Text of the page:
Here's a colouring page featuring the remarkable scientist Marie Curie, who conducted pioneering research on radioactivity.
Our comprehension worksheets are a great way to learn a few facts about a famous person - can the kids answer the questions about Marie Curie at the end of the text?
Our Marie Curie factsheet is a great introduction to this remarkable woman - interesting just to read, or use with some of our Marie Curie worksheets and activities.
Here's a worksheet to get the kids thinking of some good open questions - can they imagine they are a talk show host and able to interview Marie Curie?
Ask the children to write a newspaper report on the incredible life and work of Marie Curie using this fun worksheet.
There's room to draw a picture on this Marie Curie notebooking page, and lots of lines to write down facts and information too.
This Marie Curie notebooking page comes with lines throughout, perfect for older children to write down all the information and facts they have learned about her.
Our simple posters are perfect for introducing famous people to younger children. Print this simple poster of Marie Curie and use in displays and topic work.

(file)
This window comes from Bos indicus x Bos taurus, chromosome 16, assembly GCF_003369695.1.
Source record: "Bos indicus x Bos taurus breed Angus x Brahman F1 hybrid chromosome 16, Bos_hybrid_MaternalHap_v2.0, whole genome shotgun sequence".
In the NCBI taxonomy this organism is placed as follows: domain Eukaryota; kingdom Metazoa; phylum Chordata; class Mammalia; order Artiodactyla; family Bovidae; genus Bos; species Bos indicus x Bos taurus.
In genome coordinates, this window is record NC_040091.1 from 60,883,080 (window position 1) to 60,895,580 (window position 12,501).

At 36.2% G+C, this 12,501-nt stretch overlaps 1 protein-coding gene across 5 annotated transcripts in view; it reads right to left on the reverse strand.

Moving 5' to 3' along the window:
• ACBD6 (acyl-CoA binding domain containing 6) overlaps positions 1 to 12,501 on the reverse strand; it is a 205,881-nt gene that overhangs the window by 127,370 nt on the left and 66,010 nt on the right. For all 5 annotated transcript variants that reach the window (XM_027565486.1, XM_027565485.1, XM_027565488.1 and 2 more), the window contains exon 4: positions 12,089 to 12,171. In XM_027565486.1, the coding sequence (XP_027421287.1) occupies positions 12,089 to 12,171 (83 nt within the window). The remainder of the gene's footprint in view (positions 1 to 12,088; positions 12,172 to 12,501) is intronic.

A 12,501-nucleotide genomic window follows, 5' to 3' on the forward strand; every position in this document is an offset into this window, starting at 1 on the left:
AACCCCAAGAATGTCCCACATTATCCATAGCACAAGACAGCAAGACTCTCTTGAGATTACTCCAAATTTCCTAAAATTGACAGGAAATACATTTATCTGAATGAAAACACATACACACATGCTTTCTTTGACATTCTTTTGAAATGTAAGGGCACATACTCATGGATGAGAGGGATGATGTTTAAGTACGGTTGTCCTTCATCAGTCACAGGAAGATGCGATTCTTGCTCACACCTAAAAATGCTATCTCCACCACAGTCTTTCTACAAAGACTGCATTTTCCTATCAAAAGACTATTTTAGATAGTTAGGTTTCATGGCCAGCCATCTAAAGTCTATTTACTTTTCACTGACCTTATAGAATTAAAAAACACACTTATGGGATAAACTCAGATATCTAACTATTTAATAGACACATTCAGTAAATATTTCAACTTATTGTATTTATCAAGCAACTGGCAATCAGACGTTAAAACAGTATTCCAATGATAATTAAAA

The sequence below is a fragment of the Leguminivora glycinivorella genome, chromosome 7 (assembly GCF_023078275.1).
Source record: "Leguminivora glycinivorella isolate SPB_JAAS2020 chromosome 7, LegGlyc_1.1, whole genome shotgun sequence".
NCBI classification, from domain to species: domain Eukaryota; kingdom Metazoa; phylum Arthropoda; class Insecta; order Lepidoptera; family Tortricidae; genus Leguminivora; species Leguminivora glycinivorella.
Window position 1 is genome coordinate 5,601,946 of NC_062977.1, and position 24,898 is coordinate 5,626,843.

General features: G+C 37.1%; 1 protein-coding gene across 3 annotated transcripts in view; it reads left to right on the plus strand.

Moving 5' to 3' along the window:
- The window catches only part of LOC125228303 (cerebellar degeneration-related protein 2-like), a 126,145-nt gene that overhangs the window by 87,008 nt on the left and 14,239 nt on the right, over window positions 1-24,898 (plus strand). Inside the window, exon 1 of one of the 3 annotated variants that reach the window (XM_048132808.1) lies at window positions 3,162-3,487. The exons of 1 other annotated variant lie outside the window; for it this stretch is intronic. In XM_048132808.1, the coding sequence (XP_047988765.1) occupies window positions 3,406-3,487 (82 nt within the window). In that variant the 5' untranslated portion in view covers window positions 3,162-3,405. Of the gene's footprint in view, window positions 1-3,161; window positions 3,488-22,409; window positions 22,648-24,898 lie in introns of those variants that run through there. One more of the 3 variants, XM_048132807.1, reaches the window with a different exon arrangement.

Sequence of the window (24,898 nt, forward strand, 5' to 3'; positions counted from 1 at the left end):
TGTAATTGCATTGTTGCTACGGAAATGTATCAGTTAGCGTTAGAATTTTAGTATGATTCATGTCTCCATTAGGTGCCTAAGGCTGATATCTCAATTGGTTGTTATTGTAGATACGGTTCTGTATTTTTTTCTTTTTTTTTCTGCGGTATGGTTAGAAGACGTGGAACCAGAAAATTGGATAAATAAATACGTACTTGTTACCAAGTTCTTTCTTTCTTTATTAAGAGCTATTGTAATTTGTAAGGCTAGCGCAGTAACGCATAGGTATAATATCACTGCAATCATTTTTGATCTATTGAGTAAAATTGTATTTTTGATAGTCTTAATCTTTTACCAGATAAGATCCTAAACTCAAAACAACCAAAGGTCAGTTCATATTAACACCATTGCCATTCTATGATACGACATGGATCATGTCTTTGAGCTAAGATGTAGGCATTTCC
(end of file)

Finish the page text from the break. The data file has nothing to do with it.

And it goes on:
"I am among those who think that science has great beauty." Print this stunning poster featuring a quote by Marie Curie and display in science laboratories and classrooms - for the best results, print using the borderless setting on your printer.
This Marie Curie quote worksheet features a quote from the famous scientist and asks the children to write about what it means and to write it in their own words too.
Our Marie Curie story paper is perfect for younger children who might be doing some research about this remarkable woman. The pages come in lined or handwriting, each with a simple picture to colour in.
Here's a story paper that's ideal for older children who are learning about Marie Curie, with a picture of her and plenty of room to write information.
Marie Curie was the first woman to win a Nobel Prize. Can the children mark her achievement on this timeline, along with some of the other discoveries and important events in her life?
Have some fun with this simple Marie Curie worksheet (available in black and white or colour). The kids will need to find out some facts by doing a little research, and then think about what they would talk to Marie Curie about if they were to meet.
Our Marie Curie writing page is designed for younger children to store what they have learned about this great woman, and comes in either colour or black and white.